The United Reformed Church is celebrating its 40th anniversary today.
The Church was formed when English Presbyterians formally united with English and Welsh Congregationalists to create the first union of separate denominations since the Reformation.
The URC’s creation was the result of The United Reformed Church Bill, which was introduced into the House of Lords in November 1971 and eventually passed on 22 June 1972. The first meeting of the United Reformed Church Assembly took place on 5 October 1972.
In 1981, the URC united with the Association of Churches of Christ and then in 2000, joined together with the Congregational Union of Scotland.
Today there are around 1,600 URC congregations with around a hundred thousand members in Britain today.
The Rev Roberta Rominger, general secretary of the URC, has written a list of 15 things to celebrate about the URC. Her list includes the Church's Children's Assembly and its long history of ordaining women.
She said: “I look back over the past four decades of our history and I see great things and not-so-good things, but mostly I see a feisty church, made up of feisty Christians, called to be God’s people, transformed by the Gospel of Christ and making a difference in the world.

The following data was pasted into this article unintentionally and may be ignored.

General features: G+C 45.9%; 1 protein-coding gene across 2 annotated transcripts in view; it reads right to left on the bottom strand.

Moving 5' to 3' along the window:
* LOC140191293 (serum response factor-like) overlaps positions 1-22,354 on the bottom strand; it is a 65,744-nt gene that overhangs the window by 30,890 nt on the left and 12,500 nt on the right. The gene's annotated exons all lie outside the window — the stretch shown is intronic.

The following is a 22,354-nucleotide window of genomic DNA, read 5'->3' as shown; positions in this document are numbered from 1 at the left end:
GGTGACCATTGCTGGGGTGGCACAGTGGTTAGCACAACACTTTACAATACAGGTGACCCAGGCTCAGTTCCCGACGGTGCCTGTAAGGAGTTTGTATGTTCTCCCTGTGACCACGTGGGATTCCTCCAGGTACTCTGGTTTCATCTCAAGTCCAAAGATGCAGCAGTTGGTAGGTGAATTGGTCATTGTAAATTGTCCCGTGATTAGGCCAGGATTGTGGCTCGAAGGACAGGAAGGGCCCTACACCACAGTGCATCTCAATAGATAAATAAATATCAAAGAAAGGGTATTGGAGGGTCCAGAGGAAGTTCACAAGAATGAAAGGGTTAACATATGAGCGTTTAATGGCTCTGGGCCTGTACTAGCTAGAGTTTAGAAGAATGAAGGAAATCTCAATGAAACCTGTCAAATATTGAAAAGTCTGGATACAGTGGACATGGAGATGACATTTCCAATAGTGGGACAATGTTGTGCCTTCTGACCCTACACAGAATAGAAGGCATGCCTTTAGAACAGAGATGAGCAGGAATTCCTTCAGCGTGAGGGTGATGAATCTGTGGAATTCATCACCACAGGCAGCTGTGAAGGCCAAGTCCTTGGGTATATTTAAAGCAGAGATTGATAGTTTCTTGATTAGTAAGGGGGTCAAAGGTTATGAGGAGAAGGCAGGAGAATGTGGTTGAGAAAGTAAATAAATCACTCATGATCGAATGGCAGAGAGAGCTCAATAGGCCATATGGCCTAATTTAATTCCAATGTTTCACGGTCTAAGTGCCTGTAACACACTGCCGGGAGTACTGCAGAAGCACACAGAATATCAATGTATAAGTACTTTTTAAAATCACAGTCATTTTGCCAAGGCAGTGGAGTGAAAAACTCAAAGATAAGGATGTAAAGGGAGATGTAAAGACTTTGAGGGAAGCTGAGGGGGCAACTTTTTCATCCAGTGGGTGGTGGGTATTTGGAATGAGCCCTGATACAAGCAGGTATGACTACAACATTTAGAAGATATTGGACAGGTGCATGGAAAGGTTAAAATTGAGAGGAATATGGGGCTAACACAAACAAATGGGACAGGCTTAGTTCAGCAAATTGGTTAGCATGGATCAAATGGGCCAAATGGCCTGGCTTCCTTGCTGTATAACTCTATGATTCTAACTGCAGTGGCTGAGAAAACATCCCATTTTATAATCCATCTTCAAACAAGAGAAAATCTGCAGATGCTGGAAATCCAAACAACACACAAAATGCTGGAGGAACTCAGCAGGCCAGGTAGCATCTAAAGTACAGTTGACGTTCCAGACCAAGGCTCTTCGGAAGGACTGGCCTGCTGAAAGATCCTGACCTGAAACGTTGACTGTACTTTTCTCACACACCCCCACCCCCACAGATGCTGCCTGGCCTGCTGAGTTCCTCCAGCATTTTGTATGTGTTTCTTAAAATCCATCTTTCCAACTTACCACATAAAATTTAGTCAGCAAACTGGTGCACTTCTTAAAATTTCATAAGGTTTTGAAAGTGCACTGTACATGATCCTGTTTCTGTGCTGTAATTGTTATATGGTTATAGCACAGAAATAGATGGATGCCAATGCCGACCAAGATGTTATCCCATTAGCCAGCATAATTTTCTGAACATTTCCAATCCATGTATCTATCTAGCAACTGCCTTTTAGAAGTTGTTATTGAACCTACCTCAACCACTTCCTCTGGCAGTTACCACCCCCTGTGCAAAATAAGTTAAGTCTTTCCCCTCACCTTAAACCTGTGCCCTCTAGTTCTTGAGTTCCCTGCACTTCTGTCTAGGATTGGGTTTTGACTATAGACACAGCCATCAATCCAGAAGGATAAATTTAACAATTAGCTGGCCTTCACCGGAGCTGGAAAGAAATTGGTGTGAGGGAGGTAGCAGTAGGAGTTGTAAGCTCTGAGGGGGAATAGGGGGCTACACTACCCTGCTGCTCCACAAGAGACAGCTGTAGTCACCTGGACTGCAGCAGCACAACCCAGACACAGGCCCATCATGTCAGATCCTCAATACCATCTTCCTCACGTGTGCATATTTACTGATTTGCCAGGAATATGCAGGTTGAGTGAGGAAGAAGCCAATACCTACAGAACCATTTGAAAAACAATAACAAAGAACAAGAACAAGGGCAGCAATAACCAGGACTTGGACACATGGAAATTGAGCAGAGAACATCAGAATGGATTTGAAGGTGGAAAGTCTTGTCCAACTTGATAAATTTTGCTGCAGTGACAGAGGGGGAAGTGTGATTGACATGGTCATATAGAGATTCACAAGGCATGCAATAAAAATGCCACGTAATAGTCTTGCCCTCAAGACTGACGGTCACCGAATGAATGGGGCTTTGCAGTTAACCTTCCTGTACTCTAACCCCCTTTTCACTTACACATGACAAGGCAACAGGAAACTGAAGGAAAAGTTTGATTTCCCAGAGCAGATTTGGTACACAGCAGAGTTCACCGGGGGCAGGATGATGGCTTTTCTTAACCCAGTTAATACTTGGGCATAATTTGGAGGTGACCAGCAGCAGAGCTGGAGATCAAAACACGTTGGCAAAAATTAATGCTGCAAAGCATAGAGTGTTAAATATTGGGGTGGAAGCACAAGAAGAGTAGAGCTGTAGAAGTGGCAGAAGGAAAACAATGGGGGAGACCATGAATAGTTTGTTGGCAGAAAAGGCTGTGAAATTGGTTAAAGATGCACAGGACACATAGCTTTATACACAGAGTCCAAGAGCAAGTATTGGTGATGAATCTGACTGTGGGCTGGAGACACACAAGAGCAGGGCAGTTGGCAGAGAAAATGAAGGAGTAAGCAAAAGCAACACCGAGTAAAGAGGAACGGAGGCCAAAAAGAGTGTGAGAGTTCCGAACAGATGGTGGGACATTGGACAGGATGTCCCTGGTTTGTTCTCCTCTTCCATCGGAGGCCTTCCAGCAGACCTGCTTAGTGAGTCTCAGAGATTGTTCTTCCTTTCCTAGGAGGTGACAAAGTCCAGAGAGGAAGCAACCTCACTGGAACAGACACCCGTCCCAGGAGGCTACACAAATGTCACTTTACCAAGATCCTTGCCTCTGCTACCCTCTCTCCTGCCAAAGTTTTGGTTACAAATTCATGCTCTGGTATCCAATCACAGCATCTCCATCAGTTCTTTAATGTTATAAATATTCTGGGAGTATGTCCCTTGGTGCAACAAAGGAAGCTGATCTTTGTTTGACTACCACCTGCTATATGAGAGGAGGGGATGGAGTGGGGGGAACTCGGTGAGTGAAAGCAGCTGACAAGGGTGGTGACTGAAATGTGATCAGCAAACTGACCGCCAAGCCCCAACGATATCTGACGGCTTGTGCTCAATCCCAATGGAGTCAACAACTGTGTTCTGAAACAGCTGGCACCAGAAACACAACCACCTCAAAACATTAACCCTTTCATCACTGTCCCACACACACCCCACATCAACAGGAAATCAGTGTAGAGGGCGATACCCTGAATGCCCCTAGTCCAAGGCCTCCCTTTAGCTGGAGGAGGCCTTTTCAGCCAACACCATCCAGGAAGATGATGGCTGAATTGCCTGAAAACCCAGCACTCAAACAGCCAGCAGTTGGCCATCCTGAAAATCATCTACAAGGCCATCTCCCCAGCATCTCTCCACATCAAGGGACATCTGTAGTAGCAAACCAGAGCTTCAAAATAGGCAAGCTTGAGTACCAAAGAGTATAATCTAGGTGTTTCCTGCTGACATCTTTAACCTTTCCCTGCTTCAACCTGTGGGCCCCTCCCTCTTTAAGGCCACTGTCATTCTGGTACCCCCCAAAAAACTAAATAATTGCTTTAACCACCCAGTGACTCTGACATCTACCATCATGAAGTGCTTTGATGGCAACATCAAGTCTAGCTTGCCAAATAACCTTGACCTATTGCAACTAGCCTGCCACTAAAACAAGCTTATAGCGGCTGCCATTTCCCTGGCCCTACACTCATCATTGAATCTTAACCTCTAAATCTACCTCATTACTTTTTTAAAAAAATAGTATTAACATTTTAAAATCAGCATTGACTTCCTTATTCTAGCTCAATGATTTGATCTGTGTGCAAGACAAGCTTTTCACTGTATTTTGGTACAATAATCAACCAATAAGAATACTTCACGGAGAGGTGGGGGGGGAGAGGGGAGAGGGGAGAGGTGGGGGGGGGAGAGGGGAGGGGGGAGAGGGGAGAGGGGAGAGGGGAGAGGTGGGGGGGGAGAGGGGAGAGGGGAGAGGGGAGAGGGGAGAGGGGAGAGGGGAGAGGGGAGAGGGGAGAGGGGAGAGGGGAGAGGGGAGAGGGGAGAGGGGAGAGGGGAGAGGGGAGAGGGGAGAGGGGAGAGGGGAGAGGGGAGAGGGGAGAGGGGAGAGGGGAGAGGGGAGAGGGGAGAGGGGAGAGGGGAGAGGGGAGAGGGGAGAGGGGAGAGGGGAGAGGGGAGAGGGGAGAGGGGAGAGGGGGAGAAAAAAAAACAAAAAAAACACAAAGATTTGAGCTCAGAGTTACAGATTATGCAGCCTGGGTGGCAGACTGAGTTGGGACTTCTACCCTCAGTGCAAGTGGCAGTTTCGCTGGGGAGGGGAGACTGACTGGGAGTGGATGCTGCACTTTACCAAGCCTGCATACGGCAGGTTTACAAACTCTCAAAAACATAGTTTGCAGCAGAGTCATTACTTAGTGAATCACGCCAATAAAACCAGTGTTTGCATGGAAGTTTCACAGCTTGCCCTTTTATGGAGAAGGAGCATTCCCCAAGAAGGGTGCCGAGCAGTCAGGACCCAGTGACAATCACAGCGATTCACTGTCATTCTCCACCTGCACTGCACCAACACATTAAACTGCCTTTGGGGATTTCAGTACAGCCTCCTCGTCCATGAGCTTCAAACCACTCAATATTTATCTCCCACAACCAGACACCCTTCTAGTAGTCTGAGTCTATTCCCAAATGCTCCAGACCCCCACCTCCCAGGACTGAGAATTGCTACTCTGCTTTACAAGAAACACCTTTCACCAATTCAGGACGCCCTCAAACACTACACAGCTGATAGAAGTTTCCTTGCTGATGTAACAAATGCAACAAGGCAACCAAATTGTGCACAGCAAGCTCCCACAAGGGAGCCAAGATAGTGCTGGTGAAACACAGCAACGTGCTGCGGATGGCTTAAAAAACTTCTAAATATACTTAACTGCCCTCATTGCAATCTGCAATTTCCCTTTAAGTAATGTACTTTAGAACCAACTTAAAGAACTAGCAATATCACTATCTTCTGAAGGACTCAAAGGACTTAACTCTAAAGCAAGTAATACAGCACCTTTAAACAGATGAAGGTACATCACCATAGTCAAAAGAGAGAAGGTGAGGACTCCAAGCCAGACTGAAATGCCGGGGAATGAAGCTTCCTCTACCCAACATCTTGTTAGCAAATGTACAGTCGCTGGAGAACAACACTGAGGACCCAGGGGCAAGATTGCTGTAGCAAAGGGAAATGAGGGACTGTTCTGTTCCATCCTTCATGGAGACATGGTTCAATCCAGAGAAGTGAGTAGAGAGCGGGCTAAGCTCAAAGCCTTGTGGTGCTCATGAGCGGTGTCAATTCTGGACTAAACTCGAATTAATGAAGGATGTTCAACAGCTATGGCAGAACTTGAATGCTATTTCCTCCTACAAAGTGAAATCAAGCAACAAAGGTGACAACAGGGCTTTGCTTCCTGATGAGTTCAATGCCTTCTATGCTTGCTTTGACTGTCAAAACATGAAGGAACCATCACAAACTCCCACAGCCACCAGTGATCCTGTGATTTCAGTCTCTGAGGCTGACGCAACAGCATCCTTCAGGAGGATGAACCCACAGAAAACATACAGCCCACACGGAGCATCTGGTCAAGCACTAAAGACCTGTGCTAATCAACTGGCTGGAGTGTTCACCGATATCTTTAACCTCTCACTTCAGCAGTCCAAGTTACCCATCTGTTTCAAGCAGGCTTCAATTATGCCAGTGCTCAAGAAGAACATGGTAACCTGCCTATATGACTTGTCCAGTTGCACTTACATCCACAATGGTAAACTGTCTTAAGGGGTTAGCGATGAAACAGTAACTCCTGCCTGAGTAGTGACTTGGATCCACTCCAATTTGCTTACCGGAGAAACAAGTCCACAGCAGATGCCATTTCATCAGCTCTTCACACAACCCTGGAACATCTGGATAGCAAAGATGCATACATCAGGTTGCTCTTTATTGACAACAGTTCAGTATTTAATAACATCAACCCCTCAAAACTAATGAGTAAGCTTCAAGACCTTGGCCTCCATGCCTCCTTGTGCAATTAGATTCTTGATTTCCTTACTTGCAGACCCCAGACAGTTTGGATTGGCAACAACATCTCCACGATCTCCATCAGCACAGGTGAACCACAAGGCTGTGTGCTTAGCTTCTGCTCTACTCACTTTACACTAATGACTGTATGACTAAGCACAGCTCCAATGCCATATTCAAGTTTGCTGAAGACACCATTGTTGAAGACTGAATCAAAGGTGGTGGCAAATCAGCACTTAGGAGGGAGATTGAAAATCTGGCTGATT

"I am proud of this denomination. There is much to be proud of: our wealth of fantastic hymn writers; our early commitment to the ordination of women; our model of concilliar not hierarchical leadership; our church related community workers, combining professional community work with gospel values and the fact that we consistently punch above our weight, campaigning on a whole range of social justice issues including the use of drones, the financial transaction tax and issues of poverty and inequality. Bravo the United Reformed Church.”
A hymn has been written by Alan Gaunt to celebrate the URC's 40th birthday and the Rev Richard Bittleston has penned a special prayer:
A prayer for the URCs 40th Anniversary
Flowing river of love, on which we are carried,
taking us to places of renewal and refreshment;
we pray for the courage to trust the direction in which you take us.
For all the sights we have seen, all the stories we can tell;
we smile at your great skill and give thanks.
As we strain to see what lies around the corner,
may we also know when to set the oars of our boat at rest.
And when we have drifted enough to understand your direction;
and more fully appreciated the view of both shore and sky line;
may our energy meet with the current and carry us on.
In your love, in your way, in your creation.
The United Reformed Church turns 40
Published 05 October 2012